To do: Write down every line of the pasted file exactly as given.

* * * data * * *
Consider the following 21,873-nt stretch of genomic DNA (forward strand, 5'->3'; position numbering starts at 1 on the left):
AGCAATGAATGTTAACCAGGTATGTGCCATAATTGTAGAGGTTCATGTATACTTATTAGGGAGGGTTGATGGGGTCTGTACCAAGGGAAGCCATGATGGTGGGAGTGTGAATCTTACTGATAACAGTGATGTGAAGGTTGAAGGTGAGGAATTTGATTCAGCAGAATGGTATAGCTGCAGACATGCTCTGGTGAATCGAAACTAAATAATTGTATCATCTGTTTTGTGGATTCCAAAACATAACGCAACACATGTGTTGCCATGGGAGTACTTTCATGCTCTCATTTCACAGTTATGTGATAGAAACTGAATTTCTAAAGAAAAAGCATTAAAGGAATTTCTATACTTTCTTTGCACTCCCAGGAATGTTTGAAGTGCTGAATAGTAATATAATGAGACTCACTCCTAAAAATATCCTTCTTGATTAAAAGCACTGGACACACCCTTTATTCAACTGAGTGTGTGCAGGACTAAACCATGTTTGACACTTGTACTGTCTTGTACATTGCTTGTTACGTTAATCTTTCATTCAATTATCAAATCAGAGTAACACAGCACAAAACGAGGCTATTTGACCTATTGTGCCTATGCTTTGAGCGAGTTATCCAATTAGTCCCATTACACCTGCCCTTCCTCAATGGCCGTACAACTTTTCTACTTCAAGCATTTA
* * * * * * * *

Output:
Consider the following 21,873-nt stretch of genomic DNA (forward strand, 5'->3'; position numbering starts at 1 on the left):
AGCAATGAATGTTAACCAGGTATGTGCCATAATTGTAGAGGTTCATGTATACTTATTAGGGAGGGTTGATGGGGTCTGTACCAAGGGAAGCCATGATGGTGGGAGTGTGAATCTTACTGATAACAGTGATGTGAAGGTTGAAGGTGAGGAATTTGATTCAGCAGAATGGTATAGCTGCAGACATGCTCTGGTGAATCGAAACTAAATAATTGTATCATCTGTTTTGTGGATTCCAAAACATAACGCAACACATGTGTTGCCATGGGAGTACTTTCATGCTCTCATTTCACAGTTATGTGATAGAAACTGAATTTCTAAAGAAAAAGCATTAAAGGAATTTCTATACTTTCTTTGCACTCCCAGGAATGTTTGAAGTGCTGAATAGTAATATAATGAGACTCACTCCTAAAAATATCCTTCTTGATTAAAAGCACTGGACACACCCTTTATTCAACTGAGTGTGTGCAGGACTAAACCATGTTTGACACTTGTACTGTCTTGTACATTGCTTGTTACGTTAATCTTTCATTCAATTATCAAATCAGAGTAACACAGCACAAAACGAGGCTATTTGACCTATTGTGCCTATGCTTTGAGCGAGTTATCCAATTAGTCCCATTACACCTGCCCTTCCTCAATGGCCGTACAACTTTTCTACTTCAAGCATTTA